Sumner is accusatory as he calls out the subject for being disingenuous and you get the sense that whatever lie he discusses is not some insignificant white lie but the sort that stays with you, that had informed the way you lived your life. The music, however, is full of bombast and you feel a certain amount of innocence fall by the wayside, a sort of resurrection before the second side.

So then Bizarre Love Triangle starts the shock of the change hits immediately. There’s so much bounce, so much rhythm, instead of melody, that it becomes clear they are working on bravado rather than intellect. More feeling is revealed in lyrics that say “Every time I think of you I feel a shock right through like a bolt of blue.” But again Sumner mentions yesterday and you see that he is not over the worst of it, that the problems remain to be solved.

All Day Long is like the electronic antithesis to As It Is When It Was. The rhythm lopes unlike Bizarre Love Triangle and it can be summed up by the line where Sumner sweetly sings, “Don’t tell me about politics and the problems of economics when you can’t look after what you own, you scream and shout all day long.” A spectral kind of significance pervades the lyrics of All Day Long unlike any other song on 'Brotherhood,' full of the lessons learnt in their lives with melodies that run off on tangential waves of feeling.

For the latter half of 'Brotherhood,' all of the songs have a similar structure in that Sumner’s vocals are the focal point of the first half until whatever emotion has been put into his words becomes too much to hold down any longer and the music takes off in a danceable storm, a very physical bridge to nowhere. That is, for every song except Every Little Counts.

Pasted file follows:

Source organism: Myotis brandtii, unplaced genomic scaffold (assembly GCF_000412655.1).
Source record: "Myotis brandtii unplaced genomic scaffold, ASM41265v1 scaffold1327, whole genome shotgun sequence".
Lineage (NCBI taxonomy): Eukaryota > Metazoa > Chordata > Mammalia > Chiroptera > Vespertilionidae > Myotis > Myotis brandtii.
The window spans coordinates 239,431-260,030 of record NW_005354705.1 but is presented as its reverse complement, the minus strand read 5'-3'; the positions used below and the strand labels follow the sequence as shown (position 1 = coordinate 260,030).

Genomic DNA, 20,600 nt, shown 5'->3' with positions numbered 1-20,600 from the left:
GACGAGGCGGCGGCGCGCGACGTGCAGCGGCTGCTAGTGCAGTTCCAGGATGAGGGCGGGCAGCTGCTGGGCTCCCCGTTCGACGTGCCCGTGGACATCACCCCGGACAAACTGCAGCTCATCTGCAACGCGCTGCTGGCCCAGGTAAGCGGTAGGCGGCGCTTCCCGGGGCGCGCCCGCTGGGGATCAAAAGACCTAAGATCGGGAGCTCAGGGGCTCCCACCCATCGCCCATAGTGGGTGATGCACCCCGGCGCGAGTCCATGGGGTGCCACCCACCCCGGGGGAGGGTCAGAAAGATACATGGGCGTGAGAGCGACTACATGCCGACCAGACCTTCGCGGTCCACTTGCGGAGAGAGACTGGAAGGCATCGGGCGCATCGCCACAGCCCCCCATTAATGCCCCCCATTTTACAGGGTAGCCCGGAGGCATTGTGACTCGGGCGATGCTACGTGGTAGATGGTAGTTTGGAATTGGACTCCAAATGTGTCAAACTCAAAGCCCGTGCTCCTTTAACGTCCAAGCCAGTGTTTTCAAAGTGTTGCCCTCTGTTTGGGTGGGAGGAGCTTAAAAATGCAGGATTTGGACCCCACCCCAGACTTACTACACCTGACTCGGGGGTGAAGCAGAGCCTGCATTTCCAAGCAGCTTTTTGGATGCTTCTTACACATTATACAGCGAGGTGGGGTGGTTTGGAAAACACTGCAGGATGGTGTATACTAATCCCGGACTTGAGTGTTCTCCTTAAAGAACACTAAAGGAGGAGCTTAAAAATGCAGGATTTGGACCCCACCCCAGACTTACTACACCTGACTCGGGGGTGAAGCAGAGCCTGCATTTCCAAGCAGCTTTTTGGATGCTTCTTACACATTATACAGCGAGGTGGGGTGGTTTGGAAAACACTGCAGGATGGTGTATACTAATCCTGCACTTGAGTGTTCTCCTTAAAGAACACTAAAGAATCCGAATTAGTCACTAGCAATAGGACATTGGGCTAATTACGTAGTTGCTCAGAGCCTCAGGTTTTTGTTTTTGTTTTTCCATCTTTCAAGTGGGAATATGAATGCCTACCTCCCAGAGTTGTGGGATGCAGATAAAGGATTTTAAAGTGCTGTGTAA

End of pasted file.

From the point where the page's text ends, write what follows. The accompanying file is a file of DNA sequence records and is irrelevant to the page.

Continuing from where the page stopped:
The exception to much of side two seems to hit a middle ground, a moderation of mood. The first two verses stand in stark contrast as Sumner first describes someone as a pig, and then goes on to describe them as being really, in fact, important. In the first instance he is joking as laughter bursts in amidst his description, thus it seems that he’s comfortable, connected.

The song ends with what drummer Stephen Morris described as an effort to replicate the skipping tape effect on The Beatles' A Day In The Life, so you don’t expect anything else to follow.

What does follow is State of The Nation, however, which sounds like it could conceivably be a weird cry against the effects of Communism, the literal term not the political movement. It feels like he is damning the effects of unconscious propaganda imagery, of gradual conformity and the subsequent loss of identity that occurs as a result.

Whereas the rest of the album was wholly personal, State of the Nation has its gaze firmly set outwards, which is half the battle in these things.

On 'Brotherhood' New Order found their tone. They finally stepped away from Post-Punk and seemed to discover themselves in a way that they had not been able to beforehand. The split nature of the release attests to this as it feels like the invisible split between the sides was more of a bridge from the past to the future.

You can almost hear them growing up as they set a new precedent for electronica in rock music, no longer the icy introversion that adorned David Bowie’s Berlin Trilogy, or Kraftwerk’s mechanised subjects. Synthesizers became the great describers of an indescribable joy or feeling, as further elaborated on 'Technique.' With 'Brotherhood' they put their grimy past behind them and no longer sought the loneliness of an ideal but made the decision to crest the waves rather than to crash headlong into them.